A barrister and former part-time immigration judge jailed for falsely claiming that spies were plotting to detonate a bomb at the London Olympic Games in 2012 has failed in his appeal against the decision to disbar him.

In Shrimpton v Bar Standards Board, Mrs Justice Jefford DBE ruled the decision to ban Michael Shrimpton from practising as a barrister ‘was not wrong and nor was there any serious procedural error that rendered the decision unjust’.

Shrimpton was convicted of communicating false information and jailed for a year in 2015. A year earlier, he was also convicted of an offence contrary to the Protection of Children Act 1978 and sentenced to a three-year supervision order. 

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Shrimpton was convicted in 2015 of communicating false information

Source: REX/Shutterstock

During the trial for the 2014 conviction at Aylesbury Crown Court, the barrister, called to the bar in 1983, said that secret service agents planted the images on his computer memory stick in a plot to discredit him.

The bomb hoax was made in April 2012. Shrimpton, according to the judgment, had a telephone conversation with a man referred to as Mr Burton, private secretary to the then Secretary of State for Defence in which he said that one of four thermonuclear warheads retrieved from the Russian submarine, The Kursk, was being held in East London. The Kursk sank in the Barents Sea in 2000.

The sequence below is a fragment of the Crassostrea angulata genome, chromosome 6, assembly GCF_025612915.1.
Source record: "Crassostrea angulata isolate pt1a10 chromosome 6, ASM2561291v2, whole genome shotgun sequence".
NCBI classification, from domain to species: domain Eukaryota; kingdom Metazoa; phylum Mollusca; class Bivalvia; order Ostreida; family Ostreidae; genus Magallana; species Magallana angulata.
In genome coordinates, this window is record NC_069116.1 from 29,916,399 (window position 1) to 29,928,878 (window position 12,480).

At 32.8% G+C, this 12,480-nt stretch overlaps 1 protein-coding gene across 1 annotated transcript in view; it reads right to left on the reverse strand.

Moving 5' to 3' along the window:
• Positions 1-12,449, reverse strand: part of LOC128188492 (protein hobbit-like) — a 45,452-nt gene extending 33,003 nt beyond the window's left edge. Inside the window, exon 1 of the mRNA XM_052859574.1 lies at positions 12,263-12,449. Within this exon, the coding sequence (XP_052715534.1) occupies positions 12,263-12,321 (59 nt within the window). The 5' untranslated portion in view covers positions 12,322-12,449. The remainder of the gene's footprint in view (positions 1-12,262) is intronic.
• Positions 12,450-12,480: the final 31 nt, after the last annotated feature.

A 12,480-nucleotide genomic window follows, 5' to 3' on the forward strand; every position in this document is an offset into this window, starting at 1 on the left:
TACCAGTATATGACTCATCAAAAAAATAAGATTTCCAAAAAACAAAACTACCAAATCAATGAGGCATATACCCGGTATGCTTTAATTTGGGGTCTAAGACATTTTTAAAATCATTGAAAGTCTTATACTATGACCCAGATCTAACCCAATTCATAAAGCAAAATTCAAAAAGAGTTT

The following day Shrimpton called a political agent of David Lidington MP, then a Foreign Office minister. Shrimpton, on his own account, said the purpose of the call was to set up informal drinks at the London residence of the Foreign Secretary at which the Russian government could verify the intelligence about the nuclear warhead, whilst preserving deniability.

He was disbarred in September last year.

According to the judgment Shrimpton – who appeared as a litigant in person - has applied to the Criminal Case Review Commission to have his conviction on the bomb hoax referred to the Court of Appeal and has asked for a Royal Pardon, without success.

Jefford J said the tribunal correctly opted not to re-run arguments already heard during his trial.

‘Shrimpton appears to believe that he can endlessly adduce further evidence and that the mere production of such evidence is sufficient to mean that the Tribunal ought to have gone behind his convictions and considered all matters afresh. That is unsustainable,’ Jefford J said.